And we don’t have to buy an external optical drive. In my admittedly limited experience, even the OEM Apple external DVD drive is very, very flaky.

      If Apple can’t price the SSDs any lower, they should offer conventional HD options. Sometimes you need space on the main computer HD and not on an external drive.

      1. Good recommendation …

        … and in looking at your post-buy shopping list (RAM + SSD), I do have to start to wonder:

        Is Apple really so naive/stupid?

        Case in point: they obviously have the sales data which indicates that many (most?) of their customers don’t buy RAM or SSDs – – but they also have OS X system configuration reporting data which says that these systems now have lots more RAM & Storage.

        So … do these two Apple organizations talk to each other, to put 1 + 1 together on just how many customers are NOT buying the Apple OEM upgrades because they’re too damn expensive?

        Similarly, the latter group can also inform the new product development group that relying on only the sales data provides a misleading perception of what their customer’s “hardware geek” profile is.

        And so on.

        Point being that we know that Mac’s are favored by the more educated (& presumably smarter) customer demographic, which would also mean that the customer base has figured out to optimize value from Apple … but has Apple figured this out yet for themselves?

        Well, that is … other than saying “FU!” by locking down their hardware to deny DIY upgrades. The reality is that if these bumps were priced commensurate with the Market, most of these intelligent people would give Apple this part of their existing business, rather than take it elsewhere.

    2. And Apple’s whole idea that a desktop PC needs to be as thin and light and small as possible is completely misplaced. If I’m talking about a desktop computer, then I want the options of swapping out HDs, RAM and video cards over a 1 inch smaller footprint.
      This is why I never understood why they used 2.5″ HDs in the MacMini. They should have used the cheaper/more bang for the buck, 3.5″ drives for what should have been the cheapest Mac on the market. There was ZERO technological or even aesthetic reason to use an enclosure that small for a desktop machine.
      At least give us one reasonably priced desktop machine where these options are available.

  3. Too bad you still need a Mac when the iPad goes into recovery mode. Only two ways to fix an iPad in recovery mode, plug it into a Mac or wipe it through “Find my Mac”. I guess iOS still needs some work to live without a Mac.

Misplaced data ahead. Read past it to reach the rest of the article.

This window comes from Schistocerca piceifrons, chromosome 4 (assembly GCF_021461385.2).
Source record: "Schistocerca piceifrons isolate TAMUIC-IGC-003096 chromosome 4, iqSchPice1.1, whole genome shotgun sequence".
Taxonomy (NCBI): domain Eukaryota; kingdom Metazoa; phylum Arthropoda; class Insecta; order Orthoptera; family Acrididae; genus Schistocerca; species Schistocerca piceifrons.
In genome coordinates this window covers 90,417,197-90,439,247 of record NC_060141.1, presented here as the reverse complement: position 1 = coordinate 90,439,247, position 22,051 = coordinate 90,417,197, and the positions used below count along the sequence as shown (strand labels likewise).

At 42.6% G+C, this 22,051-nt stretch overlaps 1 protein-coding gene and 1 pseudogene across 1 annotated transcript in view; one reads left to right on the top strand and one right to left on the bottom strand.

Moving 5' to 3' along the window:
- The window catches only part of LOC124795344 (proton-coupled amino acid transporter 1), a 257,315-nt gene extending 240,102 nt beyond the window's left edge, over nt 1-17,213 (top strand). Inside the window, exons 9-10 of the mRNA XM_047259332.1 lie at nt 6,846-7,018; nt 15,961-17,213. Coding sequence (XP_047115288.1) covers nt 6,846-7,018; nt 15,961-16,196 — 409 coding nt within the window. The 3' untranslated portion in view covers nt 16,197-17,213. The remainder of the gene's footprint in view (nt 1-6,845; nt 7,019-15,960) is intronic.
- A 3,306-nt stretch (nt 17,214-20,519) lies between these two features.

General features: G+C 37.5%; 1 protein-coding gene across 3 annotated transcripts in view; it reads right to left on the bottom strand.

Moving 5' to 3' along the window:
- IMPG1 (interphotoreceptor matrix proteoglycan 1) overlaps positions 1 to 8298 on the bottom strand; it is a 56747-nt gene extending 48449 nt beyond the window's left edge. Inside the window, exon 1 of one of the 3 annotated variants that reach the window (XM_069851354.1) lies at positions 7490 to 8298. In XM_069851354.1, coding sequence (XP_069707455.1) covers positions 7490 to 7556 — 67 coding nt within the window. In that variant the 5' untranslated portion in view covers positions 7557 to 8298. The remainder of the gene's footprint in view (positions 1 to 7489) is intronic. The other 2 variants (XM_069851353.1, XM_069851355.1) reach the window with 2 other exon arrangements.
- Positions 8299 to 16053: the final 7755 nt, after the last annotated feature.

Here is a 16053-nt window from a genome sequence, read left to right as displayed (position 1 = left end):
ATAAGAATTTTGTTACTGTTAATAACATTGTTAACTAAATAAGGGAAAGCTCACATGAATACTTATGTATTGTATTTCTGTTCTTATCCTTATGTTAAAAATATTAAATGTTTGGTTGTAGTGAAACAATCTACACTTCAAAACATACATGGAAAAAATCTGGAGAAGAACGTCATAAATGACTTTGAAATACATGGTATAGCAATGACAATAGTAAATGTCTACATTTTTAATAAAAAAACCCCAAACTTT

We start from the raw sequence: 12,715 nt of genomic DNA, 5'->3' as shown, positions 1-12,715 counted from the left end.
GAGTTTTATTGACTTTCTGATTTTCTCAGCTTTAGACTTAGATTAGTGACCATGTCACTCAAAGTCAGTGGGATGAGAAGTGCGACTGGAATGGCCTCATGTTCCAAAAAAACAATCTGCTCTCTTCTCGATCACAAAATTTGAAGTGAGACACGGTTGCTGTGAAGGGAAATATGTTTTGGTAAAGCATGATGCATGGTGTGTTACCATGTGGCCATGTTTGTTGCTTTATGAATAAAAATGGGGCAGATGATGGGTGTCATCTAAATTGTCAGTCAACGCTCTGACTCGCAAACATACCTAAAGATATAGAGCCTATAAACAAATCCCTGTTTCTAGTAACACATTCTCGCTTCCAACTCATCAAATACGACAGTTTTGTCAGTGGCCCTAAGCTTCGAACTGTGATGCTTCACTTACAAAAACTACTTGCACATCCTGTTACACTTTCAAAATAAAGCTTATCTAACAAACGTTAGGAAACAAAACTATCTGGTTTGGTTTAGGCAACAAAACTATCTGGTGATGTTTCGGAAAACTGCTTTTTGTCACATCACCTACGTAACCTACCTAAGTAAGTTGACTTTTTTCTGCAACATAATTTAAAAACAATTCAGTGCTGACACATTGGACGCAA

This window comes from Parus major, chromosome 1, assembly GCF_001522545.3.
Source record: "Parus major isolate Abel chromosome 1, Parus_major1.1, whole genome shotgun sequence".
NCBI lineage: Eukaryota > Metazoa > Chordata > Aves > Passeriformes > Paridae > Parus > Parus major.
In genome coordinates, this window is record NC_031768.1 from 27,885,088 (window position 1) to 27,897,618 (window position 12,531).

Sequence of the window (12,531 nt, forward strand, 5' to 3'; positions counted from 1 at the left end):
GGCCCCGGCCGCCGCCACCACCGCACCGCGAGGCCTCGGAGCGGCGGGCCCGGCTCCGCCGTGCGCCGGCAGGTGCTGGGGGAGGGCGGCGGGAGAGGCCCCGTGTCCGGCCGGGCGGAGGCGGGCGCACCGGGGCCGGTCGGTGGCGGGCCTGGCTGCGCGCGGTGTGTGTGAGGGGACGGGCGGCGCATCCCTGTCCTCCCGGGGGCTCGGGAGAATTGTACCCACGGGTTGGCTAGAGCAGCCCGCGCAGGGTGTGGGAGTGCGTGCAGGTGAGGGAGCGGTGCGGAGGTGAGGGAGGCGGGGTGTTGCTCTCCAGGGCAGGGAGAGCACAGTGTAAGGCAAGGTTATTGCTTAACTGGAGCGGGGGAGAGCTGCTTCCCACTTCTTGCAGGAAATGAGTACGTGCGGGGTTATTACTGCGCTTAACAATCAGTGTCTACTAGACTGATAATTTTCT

4. (I have two upgraded Mac Pros, a 12.9 iPad Pro, a Macbook Pro etc)

    but like I said before:

    —-
    for certain uses Macs today are falling behind.

    Look at GPU speeds.
    Barefeats.com shows a 6 year old Mac Pro with slower subsystem and processors but with Upgraded Video card running a GPU intensive game Diablo 3 beating current macs by a wide margin .

    2010 Mac Pro with Upgraded Card : 181 fps
    iMac 5k : 75 fps

    current cylinder Mac Pro D700 : 73 fps
    (lowest price with d700 is over $4500 !)

    Macbook Pro retina : 27 fps

    A hackintosh (with faster subsystem than that 6 year old MP) or high end windows machine will have even bigger differences than the above.

    People have argued that fps is not important as games have a limit for fps playability but that’s not the point, the test shows GPU power. Besides games GPU power is needed for CERTAIN tasks like running multiple high res monitors or doing certain types of 3D etc. I have a 27 Cintiq pen monitor and another big monitor for example and would like to open several high end programs and lots of files at the same time.

    The is not a single Mac today that you can upgrade the GPU. Since that Barefeats tests I believe there are even faster video cards.

    Lots of mac uses today don’t realize that their photoshop brushes at large setting are going slow or games stuttering due to lack of GPU power (go look at the test results again. A Macbook PRO — I have one — is like 7 times slower than a upgraded 6 year old mac in GPU performance ! )

    GPU performance is just one issue. RAM (PCs can go up to 512 GB), faster subsystems etc are others of concern.

    (Remember the time when Jobs would put Macs side by side with PCs for shootouts running Photoshop etc and blow their socks off… ?)

    I love the Mac and the MacOS but there’s something wrong with Apple’s behaviour towards certain types of PRO users. (I emphasize CERTAIN as lots of people are happy with their current macs)

    also where the Mac marketing?
    no serious Mac advertising since Mac PC guy (one new ad a month for 4 years) ages ago
    (note Macs near match iPad revenues, beat iPad in the April quarter. Imagine if they actually marketed them… ).

    not upgrading their macs regularly, a misfit of a Mac Pro (non upgradable GPUs etc), no mid tower between the mini and the Pro which many users have been clamouring for and no marketing (practically none to cash in on the Win 8 fiasco years which is bizarre) makes dropping Mac sales a self inflicted prophecy